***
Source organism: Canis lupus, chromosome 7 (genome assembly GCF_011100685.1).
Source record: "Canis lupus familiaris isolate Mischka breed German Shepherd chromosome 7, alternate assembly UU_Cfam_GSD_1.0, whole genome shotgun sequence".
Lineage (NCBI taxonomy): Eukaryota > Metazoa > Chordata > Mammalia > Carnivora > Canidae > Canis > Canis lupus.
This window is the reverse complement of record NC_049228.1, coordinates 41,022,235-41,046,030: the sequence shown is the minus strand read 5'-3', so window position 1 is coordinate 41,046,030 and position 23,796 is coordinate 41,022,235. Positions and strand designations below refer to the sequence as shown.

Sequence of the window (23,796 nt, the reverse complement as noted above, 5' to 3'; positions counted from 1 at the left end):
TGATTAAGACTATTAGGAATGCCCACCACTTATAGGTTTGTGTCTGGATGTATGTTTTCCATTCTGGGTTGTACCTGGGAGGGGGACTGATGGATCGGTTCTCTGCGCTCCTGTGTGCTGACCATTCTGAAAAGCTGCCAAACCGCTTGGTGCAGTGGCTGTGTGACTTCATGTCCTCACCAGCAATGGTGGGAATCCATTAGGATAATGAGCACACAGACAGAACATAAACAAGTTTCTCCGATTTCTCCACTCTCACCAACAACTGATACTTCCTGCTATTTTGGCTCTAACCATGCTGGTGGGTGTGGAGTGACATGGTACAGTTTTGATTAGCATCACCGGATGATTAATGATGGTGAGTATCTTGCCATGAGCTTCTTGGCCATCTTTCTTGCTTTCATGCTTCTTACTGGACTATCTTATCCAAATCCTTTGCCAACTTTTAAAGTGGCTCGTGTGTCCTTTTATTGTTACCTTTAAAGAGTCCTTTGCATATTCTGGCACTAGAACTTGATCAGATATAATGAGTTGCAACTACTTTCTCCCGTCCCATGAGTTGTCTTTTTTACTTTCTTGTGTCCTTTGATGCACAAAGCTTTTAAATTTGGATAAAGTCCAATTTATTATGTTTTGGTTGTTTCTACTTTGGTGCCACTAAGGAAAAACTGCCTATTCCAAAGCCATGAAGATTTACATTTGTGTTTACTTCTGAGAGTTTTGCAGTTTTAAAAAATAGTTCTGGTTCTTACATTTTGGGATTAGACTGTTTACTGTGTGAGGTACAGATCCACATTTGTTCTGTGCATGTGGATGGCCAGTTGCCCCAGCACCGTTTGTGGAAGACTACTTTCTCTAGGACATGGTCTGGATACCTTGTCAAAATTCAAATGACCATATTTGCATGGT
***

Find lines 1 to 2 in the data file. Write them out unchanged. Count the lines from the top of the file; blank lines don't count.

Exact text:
Source organism: Canis lupus, chromosome 7 (genome assembly GCF_011100685.1).
Source record: "Canis lupus familiaris isolate Mischka breed German Shepherd chromosome 7, alternate assembly UU_Cfam_GSD_1.0, whole genome shotgun sequence".